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Am Fam Physician. 2007;76(4):584

Background: Prostate cancer screening has led to increased detection of low-grade, localized disease; however, it is unclear whether treatment at this stage is beneficial, especially in older men. Only one randomized study has shown a survival benefit from treatment in this age group, and this benefit was less pronounced than in younger men. Several large, randomized trials are ongoing. The authors conducted an observational study to determine whether radiation treatment or radical prostatectomy resulted in better survival outcomes than observation in men 65 to 80 years of age with early disease.

The Study: Data were taken from a Medicare database incorporating detailed information on tumor characteristics. Men diagnosed with T1 or T2 tumors were considered at low risk and were included in the 12-year study. Those who died within the first study year were excluded from analysis. Survival data in those who received treatment (radical prostatectomy or radiation) and those opting for watchful waiting were gathered, along with extensive information on comorbidities and sociodemographic characteristics. Statistical analyses included calculation of propensity scores and adjustments for multiple factors that could bias the results.

Results: Of the 44,630 patients in the final analysis, 12,608 (28.25 percent) were in the observation group and 32,022 (71.75 percent) were in the treatment group. Because five sociodemographic characteristics were associated with treatment, the authors divided the cohort into quintiles based on propensity scores—a statistical approach designed to balance these predictors.

A total of 12,302 patients (27.6 percent) died by the end of the study: 4,663 (37 percent) in the observation group and 7,639 (23.8 percent) in the treatment group. Adjusting for tumor grade and size resulted in significant improvement in survival with treatment. This was similar when adjustments were made for comorbidities (estimated association between treatment and survival = 0.71; 95% confidence interval, 0.69 to 0.74). The mortality risk reduction was slightly attenuated in the older age groups. These findings remained similar regardless of site, indicating that benefits were not subject to regional variation. In addition, no type of treatment was superior to another.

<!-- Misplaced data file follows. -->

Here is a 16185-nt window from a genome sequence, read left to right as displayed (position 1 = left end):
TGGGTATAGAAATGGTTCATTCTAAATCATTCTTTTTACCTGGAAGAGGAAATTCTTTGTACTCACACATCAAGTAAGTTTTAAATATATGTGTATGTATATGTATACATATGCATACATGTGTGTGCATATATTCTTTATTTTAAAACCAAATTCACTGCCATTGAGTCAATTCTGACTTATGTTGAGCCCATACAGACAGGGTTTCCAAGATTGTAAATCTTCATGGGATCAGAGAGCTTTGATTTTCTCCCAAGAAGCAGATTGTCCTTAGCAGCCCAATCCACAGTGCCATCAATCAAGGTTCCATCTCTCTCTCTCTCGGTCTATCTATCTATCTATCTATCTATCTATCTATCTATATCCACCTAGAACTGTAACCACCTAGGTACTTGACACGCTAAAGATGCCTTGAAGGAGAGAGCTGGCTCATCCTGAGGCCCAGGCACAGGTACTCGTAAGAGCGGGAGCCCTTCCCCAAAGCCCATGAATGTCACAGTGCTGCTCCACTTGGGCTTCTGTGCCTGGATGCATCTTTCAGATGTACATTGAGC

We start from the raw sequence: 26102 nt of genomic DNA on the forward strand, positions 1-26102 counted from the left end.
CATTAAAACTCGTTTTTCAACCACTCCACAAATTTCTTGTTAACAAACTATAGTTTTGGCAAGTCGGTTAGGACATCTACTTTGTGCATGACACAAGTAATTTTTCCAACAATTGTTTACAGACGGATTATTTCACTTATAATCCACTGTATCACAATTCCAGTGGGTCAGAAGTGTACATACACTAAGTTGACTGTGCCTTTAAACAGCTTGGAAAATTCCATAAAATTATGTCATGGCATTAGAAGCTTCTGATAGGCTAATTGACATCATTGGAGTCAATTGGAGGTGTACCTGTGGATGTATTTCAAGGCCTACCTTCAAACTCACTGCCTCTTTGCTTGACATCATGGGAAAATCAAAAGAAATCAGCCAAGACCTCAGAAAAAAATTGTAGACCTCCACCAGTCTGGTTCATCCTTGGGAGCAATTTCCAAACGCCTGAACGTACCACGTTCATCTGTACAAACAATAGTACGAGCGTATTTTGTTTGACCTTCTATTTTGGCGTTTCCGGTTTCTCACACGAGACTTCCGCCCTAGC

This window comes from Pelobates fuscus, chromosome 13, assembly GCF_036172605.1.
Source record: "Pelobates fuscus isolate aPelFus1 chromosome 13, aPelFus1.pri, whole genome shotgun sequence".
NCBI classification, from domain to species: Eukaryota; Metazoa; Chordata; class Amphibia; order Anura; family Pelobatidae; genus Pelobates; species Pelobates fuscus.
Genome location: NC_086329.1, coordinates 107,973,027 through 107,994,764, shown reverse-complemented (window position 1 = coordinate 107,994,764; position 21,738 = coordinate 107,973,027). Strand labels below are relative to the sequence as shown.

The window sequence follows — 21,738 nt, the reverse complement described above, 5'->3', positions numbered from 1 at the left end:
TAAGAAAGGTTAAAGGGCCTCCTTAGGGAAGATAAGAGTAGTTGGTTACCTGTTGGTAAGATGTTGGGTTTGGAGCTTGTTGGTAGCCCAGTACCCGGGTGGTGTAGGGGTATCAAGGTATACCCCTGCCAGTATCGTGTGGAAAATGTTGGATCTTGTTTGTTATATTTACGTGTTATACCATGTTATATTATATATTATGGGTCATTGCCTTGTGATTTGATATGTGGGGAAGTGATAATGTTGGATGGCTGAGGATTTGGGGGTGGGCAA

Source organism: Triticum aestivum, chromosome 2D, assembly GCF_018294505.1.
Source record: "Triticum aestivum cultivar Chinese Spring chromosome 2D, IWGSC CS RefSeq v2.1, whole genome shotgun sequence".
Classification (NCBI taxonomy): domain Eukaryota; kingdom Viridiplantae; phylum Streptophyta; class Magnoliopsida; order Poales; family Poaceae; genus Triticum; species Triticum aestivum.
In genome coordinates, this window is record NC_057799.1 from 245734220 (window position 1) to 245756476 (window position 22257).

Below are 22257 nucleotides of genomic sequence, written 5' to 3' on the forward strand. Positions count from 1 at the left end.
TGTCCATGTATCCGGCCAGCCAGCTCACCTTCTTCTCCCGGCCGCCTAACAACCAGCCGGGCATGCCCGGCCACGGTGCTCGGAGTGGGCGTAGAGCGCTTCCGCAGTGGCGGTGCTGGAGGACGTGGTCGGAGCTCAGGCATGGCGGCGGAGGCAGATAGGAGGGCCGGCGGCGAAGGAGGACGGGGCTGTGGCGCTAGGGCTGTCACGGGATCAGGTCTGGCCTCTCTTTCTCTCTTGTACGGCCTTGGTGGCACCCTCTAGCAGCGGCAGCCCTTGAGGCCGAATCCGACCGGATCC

Conclusion: The authors found that patients undergoing treatment within six months of localized prostate cancer diagnosis were 30 percent less likely to die of prostate cancer over 12 years of follow-up. Although this was an observational study, its strength lies in the quality of statistical analysis, reducing the probability of unknown confounders.

editor's note: In an accompanying editorial, Litwin and Miller note that the absolute numbers of persons benefiting from treatment are small because far more patients will die of other causes earlier than they would have died from prostate cancer.1 Because this observational study did not assess the impact of treatment on quality of life, the authors of the editorial advise continuing the practice of individualized counseling. Results of randomized trials will soon shed additional light on the clinical implications of this study.—c.w.

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